- —an old letter or card
- 1. Suggest, if possible, that several students bring to class their treasure and share their feelings about it with the group.
- 2. Write a comprehensive paper which describes the object treasured, explains its value, and even tells a story about it.
- 3. As a follow-up activity, read Stevenson’s poem “My Treasures” from A Child’s Garden of Verses to the class.
Explain to students that Robert Louis Stevenson was born an only child and was handicapped throughout his short life by lung disorders which necessitated lengthy recuperative trips to different areas of Europe and the rest of the world. Explore with children some of the consequences of being an only child (loneliness, inventing playmates).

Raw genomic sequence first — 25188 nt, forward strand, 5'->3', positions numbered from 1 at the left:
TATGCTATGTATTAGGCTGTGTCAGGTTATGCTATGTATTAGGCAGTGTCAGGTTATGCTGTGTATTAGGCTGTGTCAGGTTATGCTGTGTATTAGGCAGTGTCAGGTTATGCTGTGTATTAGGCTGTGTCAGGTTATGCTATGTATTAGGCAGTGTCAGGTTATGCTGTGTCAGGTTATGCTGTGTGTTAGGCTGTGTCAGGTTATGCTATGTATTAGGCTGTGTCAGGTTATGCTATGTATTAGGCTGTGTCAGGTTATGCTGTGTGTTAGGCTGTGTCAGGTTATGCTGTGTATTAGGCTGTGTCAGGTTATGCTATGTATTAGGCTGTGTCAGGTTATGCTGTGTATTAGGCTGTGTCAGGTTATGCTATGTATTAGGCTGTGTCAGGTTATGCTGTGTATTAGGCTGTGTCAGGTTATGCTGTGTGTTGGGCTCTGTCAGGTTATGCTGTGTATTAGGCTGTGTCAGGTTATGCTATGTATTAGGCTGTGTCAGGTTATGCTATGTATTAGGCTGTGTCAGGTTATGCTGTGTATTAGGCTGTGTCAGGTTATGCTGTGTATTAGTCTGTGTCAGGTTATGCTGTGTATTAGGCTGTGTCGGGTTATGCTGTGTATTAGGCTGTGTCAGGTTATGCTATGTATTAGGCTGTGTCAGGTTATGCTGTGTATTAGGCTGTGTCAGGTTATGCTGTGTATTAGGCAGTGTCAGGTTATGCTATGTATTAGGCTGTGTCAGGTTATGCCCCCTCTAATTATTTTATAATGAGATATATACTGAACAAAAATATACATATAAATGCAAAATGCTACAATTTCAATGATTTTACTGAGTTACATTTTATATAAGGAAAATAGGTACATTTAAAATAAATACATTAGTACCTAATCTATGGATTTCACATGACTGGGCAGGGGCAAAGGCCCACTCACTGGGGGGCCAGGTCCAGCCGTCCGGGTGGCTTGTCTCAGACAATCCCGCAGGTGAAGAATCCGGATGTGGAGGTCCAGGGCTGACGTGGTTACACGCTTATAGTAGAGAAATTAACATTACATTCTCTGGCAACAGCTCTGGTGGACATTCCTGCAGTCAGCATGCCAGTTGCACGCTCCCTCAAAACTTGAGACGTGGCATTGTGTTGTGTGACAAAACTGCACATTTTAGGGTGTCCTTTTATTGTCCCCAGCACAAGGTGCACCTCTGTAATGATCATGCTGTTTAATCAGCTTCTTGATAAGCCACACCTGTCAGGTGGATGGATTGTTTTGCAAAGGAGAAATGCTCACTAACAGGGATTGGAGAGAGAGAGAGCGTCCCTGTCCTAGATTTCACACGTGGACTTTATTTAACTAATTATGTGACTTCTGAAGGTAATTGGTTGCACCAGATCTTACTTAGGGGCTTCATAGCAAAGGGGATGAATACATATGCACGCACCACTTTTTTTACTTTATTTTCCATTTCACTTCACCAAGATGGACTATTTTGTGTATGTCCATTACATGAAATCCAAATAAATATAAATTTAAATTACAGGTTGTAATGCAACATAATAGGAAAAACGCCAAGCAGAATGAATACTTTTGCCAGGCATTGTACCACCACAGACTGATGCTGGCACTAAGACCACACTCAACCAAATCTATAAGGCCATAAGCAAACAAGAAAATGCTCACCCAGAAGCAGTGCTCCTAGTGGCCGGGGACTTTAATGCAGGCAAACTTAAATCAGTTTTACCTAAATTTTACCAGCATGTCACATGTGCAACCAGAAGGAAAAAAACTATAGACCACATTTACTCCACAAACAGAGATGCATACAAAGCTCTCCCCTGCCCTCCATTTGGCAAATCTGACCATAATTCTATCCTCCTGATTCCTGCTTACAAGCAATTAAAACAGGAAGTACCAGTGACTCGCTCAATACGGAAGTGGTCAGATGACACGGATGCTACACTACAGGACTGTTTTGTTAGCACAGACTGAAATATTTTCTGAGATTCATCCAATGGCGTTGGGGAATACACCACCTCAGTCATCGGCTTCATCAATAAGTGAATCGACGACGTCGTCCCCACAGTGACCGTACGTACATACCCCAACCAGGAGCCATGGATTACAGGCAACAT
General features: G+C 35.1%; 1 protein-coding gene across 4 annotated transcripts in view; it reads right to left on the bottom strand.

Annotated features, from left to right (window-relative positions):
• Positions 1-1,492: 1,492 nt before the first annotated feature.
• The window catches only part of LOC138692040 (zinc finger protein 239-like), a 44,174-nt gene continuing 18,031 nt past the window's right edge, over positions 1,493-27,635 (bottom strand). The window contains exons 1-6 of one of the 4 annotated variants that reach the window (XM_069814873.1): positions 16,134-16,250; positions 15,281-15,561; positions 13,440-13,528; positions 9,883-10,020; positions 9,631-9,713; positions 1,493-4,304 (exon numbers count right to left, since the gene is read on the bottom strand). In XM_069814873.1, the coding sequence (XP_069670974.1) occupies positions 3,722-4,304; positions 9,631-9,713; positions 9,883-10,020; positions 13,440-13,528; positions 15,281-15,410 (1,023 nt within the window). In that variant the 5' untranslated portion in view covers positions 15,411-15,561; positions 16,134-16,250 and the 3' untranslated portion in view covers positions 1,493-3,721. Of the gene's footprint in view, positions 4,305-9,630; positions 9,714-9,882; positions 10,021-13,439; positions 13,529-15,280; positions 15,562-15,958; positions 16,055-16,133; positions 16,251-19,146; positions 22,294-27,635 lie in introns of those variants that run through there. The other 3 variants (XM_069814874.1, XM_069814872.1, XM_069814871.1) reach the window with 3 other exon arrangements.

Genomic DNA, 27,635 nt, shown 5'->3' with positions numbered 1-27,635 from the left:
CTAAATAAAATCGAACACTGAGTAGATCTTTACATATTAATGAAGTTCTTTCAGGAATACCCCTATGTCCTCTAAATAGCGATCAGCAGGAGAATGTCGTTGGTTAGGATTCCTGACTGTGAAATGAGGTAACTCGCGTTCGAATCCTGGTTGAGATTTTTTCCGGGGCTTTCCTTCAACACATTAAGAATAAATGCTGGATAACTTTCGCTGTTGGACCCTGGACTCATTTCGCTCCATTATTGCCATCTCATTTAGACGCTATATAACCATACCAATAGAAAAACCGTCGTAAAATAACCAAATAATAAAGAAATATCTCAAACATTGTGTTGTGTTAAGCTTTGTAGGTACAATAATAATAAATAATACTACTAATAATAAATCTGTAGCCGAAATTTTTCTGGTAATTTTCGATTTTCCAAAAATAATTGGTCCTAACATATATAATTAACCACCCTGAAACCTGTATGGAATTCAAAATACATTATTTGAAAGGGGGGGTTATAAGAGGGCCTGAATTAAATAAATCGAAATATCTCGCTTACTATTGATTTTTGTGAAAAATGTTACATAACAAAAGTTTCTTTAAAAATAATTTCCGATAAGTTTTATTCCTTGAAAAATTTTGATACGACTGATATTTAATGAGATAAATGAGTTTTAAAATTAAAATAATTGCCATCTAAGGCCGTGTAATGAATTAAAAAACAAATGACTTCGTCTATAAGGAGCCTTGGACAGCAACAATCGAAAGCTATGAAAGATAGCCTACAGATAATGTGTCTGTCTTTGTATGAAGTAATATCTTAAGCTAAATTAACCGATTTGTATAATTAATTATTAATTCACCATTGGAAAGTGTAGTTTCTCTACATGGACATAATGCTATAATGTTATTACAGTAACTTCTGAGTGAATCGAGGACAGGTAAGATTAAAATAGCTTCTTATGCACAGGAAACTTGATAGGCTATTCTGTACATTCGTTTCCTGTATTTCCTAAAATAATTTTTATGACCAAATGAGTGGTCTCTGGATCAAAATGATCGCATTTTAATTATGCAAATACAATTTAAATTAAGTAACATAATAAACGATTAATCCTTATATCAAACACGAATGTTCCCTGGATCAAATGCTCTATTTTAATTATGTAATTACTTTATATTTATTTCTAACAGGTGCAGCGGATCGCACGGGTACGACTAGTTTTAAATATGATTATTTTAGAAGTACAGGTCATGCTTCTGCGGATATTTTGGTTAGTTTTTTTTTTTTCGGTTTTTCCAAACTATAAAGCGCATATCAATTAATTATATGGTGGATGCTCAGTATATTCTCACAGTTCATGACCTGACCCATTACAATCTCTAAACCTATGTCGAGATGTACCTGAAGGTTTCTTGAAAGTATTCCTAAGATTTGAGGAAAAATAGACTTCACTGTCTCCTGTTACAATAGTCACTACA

- 1. To better acquaint students with Robert Louis Stevenson.
- 2. To have students consider the value of friendship.
- 1. Read and discuss from Stevenson’s A Child’s Garden of Verses the following poems:.
- ____“A Good Play”
- ____“My Shadow”
- ____“My Kingdom”
- ____“The Unseen Playmate”
- 2. Encourage any “only children” in the class to share their feelings on being an only child with the group.
- 3. Each student in the class should write a paragraph or two on being an only child even if they have brothers and sisters.
- 4. Read and discuss “The Land of Counterpane” from A Child’s Garden of Verses. Have students explain what they do when they are bedridden and remind them that Stevenson spent much of his life in such a position.
- 1. Research and report on a pirate from history such as Blackbeard and Captain Kidd.
- 2. Do a character sketch on one of the following:
- ____Long John Silver